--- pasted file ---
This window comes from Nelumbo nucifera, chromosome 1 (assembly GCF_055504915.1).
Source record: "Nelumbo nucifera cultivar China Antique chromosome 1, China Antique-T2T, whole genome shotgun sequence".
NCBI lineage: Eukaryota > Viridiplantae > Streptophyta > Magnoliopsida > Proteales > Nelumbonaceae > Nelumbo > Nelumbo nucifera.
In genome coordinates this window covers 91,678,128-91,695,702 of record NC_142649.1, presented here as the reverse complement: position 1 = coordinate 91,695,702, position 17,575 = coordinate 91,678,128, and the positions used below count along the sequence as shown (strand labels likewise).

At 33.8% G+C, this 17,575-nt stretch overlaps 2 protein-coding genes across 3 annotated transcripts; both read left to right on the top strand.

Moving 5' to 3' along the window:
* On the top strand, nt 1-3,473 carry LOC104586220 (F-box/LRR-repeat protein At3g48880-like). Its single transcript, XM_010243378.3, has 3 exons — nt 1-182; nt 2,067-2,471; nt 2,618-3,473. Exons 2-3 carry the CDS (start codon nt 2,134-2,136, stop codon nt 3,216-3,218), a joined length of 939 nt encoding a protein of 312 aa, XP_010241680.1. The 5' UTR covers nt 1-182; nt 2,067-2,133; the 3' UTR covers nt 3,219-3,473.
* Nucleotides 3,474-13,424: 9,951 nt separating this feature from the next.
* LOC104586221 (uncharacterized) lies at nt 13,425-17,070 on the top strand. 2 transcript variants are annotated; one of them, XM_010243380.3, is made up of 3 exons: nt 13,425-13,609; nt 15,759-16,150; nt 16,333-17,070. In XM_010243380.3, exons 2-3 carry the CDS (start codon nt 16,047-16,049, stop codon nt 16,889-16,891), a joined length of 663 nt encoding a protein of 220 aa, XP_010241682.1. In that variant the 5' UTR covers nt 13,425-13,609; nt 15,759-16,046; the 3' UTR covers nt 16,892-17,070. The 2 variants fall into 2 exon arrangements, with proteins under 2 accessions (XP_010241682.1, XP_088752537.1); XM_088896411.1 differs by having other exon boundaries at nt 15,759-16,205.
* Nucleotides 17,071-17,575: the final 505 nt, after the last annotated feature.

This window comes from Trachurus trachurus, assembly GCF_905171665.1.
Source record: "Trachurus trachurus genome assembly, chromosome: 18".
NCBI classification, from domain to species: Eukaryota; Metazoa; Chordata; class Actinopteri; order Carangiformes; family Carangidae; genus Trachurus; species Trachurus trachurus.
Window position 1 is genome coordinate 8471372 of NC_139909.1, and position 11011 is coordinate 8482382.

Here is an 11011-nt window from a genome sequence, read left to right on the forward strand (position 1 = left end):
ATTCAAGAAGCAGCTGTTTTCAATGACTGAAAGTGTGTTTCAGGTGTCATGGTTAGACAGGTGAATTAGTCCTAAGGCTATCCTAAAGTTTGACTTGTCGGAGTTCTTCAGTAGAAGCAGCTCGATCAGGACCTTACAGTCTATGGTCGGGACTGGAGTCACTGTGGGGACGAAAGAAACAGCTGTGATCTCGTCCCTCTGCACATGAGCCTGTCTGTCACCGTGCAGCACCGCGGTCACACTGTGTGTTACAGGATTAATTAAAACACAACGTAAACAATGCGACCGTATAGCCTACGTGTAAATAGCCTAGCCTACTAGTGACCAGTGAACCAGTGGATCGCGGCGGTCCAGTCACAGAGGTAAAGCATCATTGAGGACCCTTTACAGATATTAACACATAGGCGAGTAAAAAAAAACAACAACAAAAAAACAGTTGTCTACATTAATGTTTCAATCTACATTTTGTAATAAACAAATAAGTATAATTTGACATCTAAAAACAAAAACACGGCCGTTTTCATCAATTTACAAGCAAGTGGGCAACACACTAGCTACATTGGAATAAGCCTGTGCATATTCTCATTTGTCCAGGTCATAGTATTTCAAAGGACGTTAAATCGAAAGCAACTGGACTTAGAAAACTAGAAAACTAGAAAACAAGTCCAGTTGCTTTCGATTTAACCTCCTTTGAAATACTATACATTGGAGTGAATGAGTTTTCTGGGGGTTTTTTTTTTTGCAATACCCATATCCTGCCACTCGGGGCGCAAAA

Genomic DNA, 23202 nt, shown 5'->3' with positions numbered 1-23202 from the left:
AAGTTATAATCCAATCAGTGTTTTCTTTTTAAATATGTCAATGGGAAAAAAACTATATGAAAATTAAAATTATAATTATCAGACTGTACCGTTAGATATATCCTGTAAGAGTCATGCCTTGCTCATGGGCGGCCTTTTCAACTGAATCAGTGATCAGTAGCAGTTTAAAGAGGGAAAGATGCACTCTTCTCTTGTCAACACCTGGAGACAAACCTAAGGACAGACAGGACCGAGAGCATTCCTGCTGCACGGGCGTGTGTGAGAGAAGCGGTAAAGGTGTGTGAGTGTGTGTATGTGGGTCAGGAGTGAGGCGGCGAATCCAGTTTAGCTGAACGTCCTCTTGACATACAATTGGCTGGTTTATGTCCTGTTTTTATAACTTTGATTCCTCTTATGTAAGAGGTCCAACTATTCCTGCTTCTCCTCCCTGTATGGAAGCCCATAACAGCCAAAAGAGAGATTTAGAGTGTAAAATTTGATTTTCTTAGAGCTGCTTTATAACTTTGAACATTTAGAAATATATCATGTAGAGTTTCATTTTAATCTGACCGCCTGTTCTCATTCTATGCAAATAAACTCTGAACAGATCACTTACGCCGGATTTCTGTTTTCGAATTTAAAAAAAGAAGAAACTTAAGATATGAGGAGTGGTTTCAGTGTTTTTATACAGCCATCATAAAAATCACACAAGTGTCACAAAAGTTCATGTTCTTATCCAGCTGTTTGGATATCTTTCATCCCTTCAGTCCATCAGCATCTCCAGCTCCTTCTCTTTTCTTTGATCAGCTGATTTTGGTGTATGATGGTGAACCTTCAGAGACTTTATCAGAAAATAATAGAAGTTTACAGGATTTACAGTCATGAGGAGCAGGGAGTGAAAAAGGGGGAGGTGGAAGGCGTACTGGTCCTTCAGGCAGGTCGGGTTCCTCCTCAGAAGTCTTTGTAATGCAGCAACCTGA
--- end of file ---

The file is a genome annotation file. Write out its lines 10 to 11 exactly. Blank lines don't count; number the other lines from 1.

* Nucleotides 17,071-17,575: the final 505 nt, after the last annotated feature.

This window comes from Trachurus trachurus, assembly GCF_905171665.1.